As U.S. leaves Paris accord, climate policy hangs on election outcome

By Brady Dennis, Juliet Eilperin and Dino Grandoni, Washington Post  •    •  Posted 2020-11-05 16:01:00

If Trump were to eke out a victory, the U.S. government would all but vanish from international efforts to slow the Earth’s warming, in favor of promoting fossil fuels. Democratic nominee Joe Biden has called climate change “the existential threat to humanity” and vowed to immediately rejoin the Paris accord if elected. But even if he wins the White House, his plan to invest trillions of dollars toward making the United States a greener nation will face a deeply divided Congress. Either way, Tuesday’s election could result in the one thing scientists say the nation and the planet can no longer afford: More years of U.S. stagnation on climate action.
[ read more … ]

The U.S. Left the Paris Climate Pact. Allies and Rivals Are Pressing Ahead.

By Lisa Friedman and Somini Sengupta, New York Times  •    •  Posted 2020-11-05 15:54:54

At the stroke of midnight Wednesday, when the United States became the only country to formally quit the Paris Agreement, the global accord designed to avert catastrophic climate change, it fulfilled a campaign promise that Donald J. Trump made four years ago. But a lot has happened in those four years. [ read more … ]

2 states feel warming’s wrath. 1 chose Trump

By Thomas Frank, E&E News reporter  •    •  Posted 2020-11-05 15:55:50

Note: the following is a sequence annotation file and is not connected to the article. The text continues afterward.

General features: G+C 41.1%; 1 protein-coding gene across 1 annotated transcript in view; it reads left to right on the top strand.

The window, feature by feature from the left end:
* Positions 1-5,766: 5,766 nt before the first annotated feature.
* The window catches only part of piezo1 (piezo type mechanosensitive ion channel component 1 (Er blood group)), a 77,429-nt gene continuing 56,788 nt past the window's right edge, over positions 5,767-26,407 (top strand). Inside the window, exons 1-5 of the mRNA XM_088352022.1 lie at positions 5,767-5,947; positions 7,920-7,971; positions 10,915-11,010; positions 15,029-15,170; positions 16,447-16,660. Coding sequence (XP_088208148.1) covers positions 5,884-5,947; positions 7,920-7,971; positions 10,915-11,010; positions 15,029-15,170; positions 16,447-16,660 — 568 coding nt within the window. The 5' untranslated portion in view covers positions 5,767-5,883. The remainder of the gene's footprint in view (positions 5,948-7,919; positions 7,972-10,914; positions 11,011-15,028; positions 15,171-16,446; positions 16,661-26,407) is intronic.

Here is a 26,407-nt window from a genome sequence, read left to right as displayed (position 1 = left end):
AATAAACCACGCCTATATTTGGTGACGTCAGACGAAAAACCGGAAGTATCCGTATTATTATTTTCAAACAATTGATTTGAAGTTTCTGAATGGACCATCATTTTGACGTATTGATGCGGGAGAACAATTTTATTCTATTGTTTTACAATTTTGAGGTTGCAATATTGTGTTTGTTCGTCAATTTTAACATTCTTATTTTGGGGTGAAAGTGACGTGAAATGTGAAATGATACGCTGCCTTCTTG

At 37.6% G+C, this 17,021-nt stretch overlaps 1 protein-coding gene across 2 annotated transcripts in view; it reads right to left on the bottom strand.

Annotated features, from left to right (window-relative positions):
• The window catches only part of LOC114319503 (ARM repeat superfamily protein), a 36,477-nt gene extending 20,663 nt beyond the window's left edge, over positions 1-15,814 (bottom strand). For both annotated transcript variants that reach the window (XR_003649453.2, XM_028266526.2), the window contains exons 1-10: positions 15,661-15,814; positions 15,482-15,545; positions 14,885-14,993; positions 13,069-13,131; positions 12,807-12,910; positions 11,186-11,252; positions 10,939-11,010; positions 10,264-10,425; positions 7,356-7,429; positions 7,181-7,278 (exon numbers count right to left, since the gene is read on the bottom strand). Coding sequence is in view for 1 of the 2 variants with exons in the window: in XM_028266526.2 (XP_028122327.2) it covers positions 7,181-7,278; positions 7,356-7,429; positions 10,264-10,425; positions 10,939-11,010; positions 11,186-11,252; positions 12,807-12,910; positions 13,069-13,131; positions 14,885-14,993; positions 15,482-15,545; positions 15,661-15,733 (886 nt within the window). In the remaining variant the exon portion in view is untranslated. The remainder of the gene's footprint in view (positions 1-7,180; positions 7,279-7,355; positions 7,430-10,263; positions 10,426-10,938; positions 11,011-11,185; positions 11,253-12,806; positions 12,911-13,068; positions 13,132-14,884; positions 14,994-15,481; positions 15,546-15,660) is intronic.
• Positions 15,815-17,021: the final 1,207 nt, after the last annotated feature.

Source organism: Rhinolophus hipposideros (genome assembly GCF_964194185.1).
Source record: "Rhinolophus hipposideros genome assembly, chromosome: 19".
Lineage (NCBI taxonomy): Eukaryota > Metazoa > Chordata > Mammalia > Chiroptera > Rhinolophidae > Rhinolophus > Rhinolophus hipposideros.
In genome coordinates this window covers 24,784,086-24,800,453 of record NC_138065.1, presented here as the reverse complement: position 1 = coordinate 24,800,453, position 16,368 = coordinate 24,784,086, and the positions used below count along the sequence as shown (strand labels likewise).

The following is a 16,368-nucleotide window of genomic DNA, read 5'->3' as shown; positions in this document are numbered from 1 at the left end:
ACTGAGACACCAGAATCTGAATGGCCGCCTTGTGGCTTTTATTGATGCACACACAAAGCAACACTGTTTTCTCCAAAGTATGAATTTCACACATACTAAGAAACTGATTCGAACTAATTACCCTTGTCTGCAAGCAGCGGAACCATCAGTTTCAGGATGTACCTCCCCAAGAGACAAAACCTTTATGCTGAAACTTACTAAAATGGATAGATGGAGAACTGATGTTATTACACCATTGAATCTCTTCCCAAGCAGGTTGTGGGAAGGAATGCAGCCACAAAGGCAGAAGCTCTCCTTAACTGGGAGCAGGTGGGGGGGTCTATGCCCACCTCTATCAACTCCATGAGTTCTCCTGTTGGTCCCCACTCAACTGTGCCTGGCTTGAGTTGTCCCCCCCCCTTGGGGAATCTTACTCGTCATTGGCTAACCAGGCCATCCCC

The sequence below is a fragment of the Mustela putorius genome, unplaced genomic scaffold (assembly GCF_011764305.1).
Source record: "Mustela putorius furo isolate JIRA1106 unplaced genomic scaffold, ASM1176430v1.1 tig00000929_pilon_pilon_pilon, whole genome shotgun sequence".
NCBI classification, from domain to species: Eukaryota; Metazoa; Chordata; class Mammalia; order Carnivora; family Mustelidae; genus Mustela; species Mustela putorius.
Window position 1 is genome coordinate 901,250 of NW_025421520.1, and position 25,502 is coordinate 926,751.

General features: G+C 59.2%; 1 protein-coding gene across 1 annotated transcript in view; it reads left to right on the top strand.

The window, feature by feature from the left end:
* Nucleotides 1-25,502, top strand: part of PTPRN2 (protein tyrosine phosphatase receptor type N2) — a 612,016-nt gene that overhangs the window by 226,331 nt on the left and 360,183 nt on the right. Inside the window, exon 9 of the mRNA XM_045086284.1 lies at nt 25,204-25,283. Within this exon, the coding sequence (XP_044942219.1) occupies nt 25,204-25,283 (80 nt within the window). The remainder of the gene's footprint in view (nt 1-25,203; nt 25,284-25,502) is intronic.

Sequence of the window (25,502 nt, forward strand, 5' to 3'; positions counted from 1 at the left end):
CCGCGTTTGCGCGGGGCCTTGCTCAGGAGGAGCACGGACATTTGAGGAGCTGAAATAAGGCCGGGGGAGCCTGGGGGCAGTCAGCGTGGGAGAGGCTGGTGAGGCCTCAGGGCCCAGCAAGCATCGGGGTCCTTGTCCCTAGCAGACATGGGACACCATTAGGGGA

Pollsters who queried likely voters in Arizona and Florida in late October about climate change revealed a gap that could help explain one of the most intriguing results from Election Day.
The states’ residents view their climate risks differently. And their choice for president also diverged. When pollsters for a New York Times/Siena College survey asked Arizona voters to rate their concern about rising temperatures from global warming, 34% said they were very worried. [ read more … ]


Ariz.’s political views shift with changing power mix

By Benjamin Storrow, E&E News reporter  •    •  Posted 2020-11-05 15:56:58

Arizona’s embrace of renewable energy and Democrat Joe Biden doesn’t surprise Brett Isaac. The longtime energy worker has seen firsthand the region’s shifting attitudes.
Years ago, family members mocked him when he began installing solar panels on Navajo Nation homes. Isaac is from a Navajo coal mining community near the Arizona-Utah state line, and some of his relatives worked at Peabody Energy Corp.’s nearby Kayenta mine. [ read more … ]


Renewable energy falls as U.S. green ambitions dim

By Will Wade, Bloomberg  •    •  Posted 2020-11-05 15:57:53

Shares of renewable energy companies tumbled yesterday as the U.S. presidential election remained too close to call and hopes dimmed that Democrats would take control of the Senate.
A Bloomberg Intelligence index of large solar companies plunged as much as 4.9%, the most during intraday trading since March, as Republicans appear poised to retain a slim Senate majority. The WilderHill Clean Energy Index fell as much as 5.1%. [ read more … ]

Note: News clips provided do not necessarily reflect the views of coalition or its member governors.